“And the fourth point?”
“Didn’t you hear that? Those three taps on the window? That’s how he always used to tap when he passed round the house.”
The descriptions were at first extremely inartistic and unmethodical; but the effort to make them as exact and clear as was possible led from time to time to perceptions of truth, that came unsought and lay far removed from the object originally in view. It was remarked that many of the plants which Dioscorides had described in his Materia Medica do not grow wild in Germany, France, Spain, and England, and that conversely very many plants grow in these countries, which were evidently unknown to the ancient writers; it became apparent at the same time that many plants have points of resemblance to one another, which have nothing to do with their medicinal powers or with their importance to agriculture and the arts. In the effort to promote the knowledge of plants for practical purposes by careful description of individual forms, the impression forced itself on the mind of the observer, that there are various natural groups of plants which have a distinct resemblance to one another in form and in other characteristics. It was seen that there were other natural alliances in the vegetable world, beside the three great divisions of trees, shrubs, and herbs adopted by Aristotle and Theophrastus. The first perception of natural groups is to be found in Bock, and later herbals show that the natural connection between such plants as occur together in the groups of Fungi, Mosses, Ferns, Coniferae, Umbelliferae, Compositae, Labiatae, Papilionaceae was distinctly felt, though it was by no means clearly understood how this connection was actually expressed; the fact of natural affinity presented itself unsought as an incidental and indefinite impression, to which no great value was at first attached. The recognition of these groups required no antecedent philosophic reflection or conscious attempt to classify the objects in the vegetable world; they present themselves to the unprejudiced eye as naturally as do the groups of mammals, birds, reptiles,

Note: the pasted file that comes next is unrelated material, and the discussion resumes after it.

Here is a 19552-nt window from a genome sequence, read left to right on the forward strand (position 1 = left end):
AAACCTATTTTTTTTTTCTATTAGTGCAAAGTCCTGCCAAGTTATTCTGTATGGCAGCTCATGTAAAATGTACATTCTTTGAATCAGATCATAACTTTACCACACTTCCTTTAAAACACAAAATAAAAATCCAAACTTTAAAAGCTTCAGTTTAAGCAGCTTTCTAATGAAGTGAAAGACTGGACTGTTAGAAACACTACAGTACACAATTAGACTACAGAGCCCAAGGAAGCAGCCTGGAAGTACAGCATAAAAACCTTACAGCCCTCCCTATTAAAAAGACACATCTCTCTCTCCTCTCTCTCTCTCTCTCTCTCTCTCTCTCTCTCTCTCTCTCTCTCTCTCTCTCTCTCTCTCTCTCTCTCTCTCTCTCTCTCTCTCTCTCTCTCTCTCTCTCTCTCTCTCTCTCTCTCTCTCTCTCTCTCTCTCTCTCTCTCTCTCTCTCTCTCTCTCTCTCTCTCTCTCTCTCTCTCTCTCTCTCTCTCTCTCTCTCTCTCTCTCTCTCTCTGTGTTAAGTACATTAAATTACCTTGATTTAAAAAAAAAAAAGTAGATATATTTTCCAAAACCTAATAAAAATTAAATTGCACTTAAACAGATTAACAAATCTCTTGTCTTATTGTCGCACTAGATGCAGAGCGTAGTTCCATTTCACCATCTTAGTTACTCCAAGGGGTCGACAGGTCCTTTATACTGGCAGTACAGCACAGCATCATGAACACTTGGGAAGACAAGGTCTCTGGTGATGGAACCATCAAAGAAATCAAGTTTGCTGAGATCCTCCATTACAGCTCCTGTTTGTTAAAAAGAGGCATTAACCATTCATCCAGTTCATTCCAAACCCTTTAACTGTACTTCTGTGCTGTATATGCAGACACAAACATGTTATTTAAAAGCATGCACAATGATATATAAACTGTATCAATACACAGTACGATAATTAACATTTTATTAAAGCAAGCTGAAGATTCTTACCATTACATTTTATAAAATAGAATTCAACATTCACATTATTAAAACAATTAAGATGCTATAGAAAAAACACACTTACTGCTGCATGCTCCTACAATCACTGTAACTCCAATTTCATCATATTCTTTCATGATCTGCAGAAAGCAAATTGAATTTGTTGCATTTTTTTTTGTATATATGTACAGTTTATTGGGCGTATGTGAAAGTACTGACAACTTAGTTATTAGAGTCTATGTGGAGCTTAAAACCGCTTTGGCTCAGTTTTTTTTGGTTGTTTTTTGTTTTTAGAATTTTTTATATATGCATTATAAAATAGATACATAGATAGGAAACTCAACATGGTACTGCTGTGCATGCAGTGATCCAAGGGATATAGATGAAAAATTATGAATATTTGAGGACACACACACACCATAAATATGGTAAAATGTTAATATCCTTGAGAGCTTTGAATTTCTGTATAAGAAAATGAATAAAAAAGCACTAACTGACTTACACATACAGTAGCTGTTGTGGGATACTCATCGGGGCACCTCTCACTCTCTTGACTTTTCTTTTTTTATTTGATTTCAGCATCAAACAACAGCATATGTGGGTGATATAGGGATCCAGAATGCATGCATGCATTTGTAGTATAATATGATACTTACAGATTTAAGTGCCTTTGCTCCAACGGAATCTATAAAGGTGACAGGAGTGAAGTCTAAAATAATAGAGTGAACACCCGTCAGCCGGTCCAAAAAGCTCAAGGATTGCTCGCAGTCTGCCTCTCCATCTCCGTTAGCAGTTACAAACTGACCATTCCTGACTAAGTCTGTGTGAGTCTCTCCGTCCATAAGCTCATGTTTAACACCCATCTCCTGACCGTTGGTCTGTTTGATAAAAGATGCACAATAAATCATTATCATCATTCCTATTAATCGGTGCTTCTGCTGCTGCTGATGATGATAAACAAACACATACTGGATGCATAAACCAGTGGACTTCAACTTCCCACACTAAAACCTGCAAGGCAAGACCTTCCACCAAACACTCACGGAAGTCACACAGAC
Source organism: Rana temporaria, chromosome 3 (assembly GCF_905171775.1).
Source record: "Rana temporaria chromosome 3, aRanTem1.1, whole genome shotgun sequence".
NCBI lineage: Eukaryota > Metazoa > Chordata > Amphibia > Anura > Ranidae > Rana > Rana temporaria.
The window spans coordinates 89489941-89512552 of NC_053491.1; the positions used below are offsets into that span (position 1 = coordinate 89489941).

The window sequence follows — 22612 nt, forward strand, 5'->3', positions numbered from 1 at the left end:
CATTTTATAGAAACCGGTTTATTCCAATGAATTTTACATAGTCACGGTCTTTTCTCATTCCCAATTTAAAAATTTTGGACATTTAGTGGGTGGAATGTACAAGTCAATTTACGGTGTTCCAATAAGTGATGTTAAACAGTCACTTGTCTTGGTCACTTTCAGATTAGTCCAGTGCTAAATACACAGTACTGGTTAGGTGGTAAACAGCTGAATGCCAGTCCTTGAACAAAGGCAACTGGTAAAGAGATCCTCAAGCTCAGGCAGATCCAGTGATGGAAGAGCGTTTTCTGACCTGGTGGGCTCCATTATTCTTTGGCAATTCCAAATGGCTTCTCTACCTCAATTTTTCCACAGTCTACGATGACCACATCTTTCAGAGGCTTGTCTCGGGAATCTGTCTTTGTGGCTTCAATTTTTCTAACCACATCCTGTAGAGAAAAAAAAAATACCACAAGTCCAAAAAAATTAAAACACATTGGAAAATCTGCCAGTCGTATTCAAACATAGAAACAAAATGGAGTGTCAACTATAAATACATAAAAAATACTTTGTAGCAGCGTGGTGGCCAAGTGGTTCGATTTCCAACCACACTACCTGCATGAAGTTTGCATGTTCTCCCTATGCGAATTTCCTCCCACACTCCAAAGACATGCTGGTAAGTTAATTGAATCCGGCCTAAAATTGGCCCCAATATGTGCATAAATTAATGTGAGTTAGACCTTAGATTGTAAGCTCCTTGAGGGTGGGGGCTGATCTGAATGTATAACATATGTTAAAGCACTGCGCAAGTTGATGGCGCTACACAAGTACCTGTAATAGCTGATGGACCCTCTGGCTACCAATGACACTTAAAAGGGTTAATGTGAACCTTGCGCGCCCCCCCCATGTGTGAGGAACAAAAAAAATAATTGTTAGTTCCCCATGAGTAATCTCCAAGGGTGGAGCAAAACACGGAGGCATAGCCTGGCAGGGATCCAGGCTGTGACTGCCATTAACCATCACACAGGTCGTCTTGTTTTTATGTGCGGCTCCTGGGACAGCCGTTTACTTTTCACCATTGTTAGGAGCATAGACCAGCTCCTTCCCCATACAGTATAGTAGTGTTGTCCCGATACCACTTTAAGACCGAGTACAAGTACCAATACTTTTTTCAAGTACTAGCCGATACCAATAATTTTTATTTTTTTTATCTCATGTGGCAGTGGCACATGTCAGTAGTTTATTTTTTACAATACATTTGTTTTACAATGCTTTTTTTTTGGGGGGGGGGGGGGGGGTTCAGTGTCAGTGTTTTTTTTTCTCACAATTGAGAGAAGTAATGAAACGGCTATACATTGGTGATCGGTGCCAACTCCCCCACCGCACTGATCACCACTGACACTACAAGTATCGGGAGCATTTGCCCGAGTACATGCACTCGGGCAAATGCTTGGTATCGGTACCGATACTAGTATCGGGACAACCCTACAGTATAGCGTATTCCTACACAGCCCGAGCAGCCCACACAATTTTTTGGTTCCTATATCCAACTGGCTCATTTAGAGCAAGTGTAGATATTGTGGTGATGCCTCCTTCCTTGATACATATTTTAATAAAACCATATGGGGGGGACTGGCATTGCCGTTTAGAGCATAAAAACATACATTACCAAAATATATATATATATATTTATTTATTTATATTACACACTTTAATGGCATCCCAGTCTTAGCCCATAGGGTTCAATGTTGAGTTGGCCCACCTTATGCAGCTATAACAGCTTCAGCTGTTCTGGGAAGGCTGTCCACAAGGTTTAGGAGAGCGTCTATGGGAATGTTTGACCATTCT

"Sorry, babe," Angler broke in with a wave of dismissal. "I'm dated up for two months in advance. Waiter! I'm here, not there!" And he went charging off.
Retief pulled him back. "Sit tight and look pleased, Georges. Never give the opposition a hint of your true feelings. Pretend you're a goat lover—and hand me one of your cigars."
He did not answer. All his attention was concentrated on his efforts to release the boat.
Mrs. Greaves regarded it intently. "He has grown better-looking with age," she remarked. "He looks like an elderly hero in a play. I dare say he might take a young girl's fancy." As she handed the photograph back to Ellen Munro she espied another photograph on the table, that of a young man, cheerful, impudent, boyish.
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